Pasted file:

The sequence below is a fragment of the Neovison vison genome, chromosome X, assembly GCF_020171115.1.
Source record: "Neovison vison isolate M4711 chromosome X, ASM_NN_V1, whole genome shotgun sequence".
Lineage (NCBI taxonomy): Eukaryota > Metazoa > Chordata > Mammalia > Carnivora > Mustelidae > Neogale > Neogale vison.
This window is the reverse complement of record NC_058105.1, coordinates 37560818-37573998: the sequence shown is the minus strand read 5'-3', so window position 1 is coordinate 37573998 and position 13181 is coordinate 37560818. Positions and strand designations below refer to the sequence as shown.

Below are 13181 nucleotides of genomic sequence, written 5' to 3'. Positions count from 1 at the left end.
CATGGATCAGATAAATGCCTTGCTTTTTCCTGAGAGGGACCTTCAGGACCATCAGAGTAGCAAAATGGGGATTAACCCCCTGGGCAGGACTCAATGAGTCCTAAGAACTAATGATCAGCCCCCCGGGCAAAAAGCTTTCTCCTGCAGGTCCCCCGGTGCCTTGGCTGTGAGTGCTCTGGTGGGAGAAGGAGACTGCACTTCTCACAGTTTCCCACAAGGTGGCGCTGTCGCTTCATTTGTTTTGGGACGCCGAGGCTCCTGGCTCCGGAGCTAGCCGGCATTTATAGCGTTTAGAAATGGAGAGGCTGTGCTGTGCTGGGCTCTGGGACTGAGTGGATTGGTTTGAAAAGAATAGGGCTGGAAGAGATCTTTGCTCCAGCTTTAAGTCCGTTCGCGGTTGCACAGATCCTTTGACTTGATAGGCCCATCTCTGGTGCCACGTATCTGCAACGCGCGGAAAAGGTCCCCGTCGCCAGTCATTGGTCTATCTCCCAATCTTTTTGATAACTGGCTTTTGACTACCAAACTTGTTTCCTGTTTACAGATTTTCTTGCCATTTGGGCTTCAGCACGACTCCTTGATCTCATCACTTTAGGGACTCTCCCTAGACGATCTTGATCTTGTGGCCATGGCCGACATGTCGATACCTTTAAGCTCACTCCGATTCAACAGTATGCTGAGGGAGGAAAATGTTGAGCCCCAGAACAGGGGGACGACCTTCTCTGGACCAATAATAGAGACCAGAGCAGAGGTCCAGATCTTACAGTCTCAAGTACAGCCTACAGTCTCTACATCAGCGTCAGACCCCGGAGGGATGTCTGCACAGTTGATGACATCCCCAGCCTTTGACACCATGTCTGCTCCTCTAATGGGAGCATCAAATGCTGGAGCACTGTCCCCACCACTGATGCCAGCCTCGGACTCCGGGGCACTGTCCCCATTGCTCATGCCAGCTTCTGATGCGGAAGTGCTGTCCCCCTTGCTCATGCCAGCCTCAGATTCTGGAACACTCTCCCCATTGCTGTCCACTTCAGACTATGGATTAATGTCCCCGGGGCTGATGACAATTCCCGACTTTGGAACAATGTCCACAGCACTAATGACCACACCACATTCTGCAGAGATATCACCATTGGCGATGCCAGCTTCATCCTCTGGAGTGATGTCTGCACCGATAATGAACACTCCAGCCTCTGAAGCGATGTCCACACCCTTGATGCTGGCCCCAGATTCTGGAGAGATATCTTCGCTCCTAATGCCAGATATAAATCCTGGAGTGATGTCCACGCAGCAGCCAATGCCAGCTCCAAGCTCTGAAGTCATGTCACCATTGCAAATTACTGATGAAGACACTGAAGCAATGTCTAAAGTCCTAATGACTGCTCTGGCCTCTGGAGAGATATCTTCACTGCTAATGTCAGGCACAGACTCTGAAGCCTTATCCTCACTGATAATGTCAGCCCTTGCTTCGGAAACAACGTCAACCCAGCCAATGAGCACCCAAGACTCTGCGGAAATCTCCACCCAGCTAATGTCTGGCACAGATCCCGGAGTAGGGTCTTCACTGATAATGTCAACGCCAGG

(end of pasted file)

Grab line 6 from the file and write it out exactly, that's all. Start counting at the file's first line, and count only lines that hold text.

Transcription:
CATGGATCAGATAAATGCCTTGCTTTTTCCTGAGAGGGACCTTCAGGACCATCAGAGTAGCAAAATGGGGATTAACCCCCTGGGCAGGACTCAATGAGTCCTAAGAACTAATGATCAGCCCCCCGGGCAAAAAGCTTTCTCCTGCAGGTCCCCCGGTGCCTTGGCTGTGAGTGCTCTGGTGGGAGAAGGAGACTGCACTTCTCACAGTTTCCCACAAGGTGGCGCTGTCGCTTCATTTGTTTTGGGACGCCGAGGCTCCTGGCTCCGGAGCTAGCCGGCATTTATAGCGTTTAGAAATGGAGAGGCTGTGCTGTGCTGGGCTCTGGGACTGAGTGGATTGGTTTGAAAAGAATAGGGCTGGAAGAGATCTTTGCTCCAGCTTTAAGTCCGTTCGCGGTTGCACAGATCCTTTGACTTGATAGGCCCATCTCTGGTGCCACGTATCTGCAACGCGCGGAAAAGGTCCCCGTCGCCAGTCATTGGTCTATCTCCCAATCTTTTTGATAACTGGCTTTTGACTACCAAACTTGTTTCCTGTTTACAGATTTTCTTGCCATTTGGGCTTCAGCACGACTCCTTGATCTCATCACTTTAGGGACTCTCCCTAGACGATCTTGATCTTGTGGCCATGGCCGACATGTCGATACCTTTAAGCTCACTCCGATTCAACAGTATGCTGAGGGAGGAAAATGTTGAGCCCCAGAACAGGGGGACGACCTTCTCTGGACCAATAATAGAGACCAGAGCAGAGGTCCAGATCTTACAGTCTCAAGTACAGCCTACAGTCTCTACATCAGCGTCAGACCCCGGAGGGATGTCTGCACAGTTGATGACATCCCCAGCCTTTGACACCATGTCTGCTCCTCTAATGGGAGCATCAAATGCTGGAGCACTGTCCCCACCACTGATGCCAGCCTCGGACTCCGGGGCACTGTCCCCATTGCTCATGCCAGCTTCTGATGCGGAAGTGCTGTCCCCCTTGCTCATGCCAGCCTCAGATTCTGGAACACTCTCCCCATTGCTGTCCACTTCAGACTATGGATTAATGTCCCCGGGGCTGATGACAATTCCCGACTTTGGAACAATGTCCACAGCACTAATGACCACACCACATTCTGCAGAGATATCACCATTGGCGATGCCAGCTTCATCCTCTGGAGTGATGTCTGCACCGATAATGAACACTCCAGCCTCTGAAGCGATGTCCACACCCTTGATGCTGGCCCCAGATTCTGGAGAGATATCTTCGCTCCTAATGCCAGATATAAATCCTGGAGTGATGTCCACGCAGCAGCCAATGCCAGCTCCAAGCTCTGAAGTCATGTCACCATTGCAAATTACTGATGAAGACACTGAAGCAATGTCTAAAGTCCTAATGACTGCTCTGGCCTCTGGAGAGATATCTTCACTGCTAATGTCAGGCACAGACTCTGAAGCCTTATCCTCACTGATAATGTCAGCCCTTGCTTCGGAAACAACGTCAACCCAGCCAATGAGCACCCAAGACTCTGCGGAAATCTCCACCCAGCTAATGTCTGGCACAGATCCCGGAGTAGGGTCTTCACTGATAATGTCAACGCCAGG